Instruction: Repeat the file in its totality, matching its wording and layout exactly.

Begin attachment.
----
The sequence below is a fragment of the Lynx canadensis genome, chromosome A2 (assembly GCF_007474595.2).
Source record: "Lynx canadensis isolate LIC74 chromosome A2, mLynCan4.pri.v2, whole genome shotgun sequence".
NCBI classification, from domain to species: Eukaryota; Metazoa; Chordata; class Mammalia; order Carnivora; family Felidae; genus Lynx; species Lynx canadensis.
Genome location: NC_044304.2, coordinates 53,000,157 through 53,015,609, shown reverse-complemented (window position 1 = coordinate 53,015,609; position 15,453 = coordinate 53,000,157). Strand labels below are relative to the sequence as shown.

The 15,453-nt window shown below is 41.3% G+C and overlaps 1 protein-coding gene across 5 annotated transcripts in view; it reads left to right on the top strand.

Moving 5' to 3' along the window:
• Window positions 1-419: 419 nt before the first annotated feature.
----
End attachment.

The sequence below is a fragment of the Lynx canadensis genome, chromosome A2 (assembly GCF_007474595.2).
Source record: "Lynx canadensis isolate LIC74 chromosome A2, mLynCan4.pri.v2, whole genome shotgun sequence".
NCBI classification, from domain to species: Eukaryota; Metazoa; Chordata; class Mammalia; order Carnivora; family Felidae; genus Lynx; species Lynx canadensis.
Genome location: NC_044304.2, coordinates 53,000,157 through 53,015,609, shown reverse-complemented (window position 1 = coordinate 53,015,609; position 15,453 = coordinate 53,000,157). Strand labels below are relative to the sequence as shown.

The 15,453-nt window shown below is 41.3% G+C and overlaps 1 protein-coding gene across 5 annotated transcripts in view; it reads left to right on the top strand.

Moving 5' to 3' along the window:
• Window positions 1-419: 419 nt before the first annotated feature.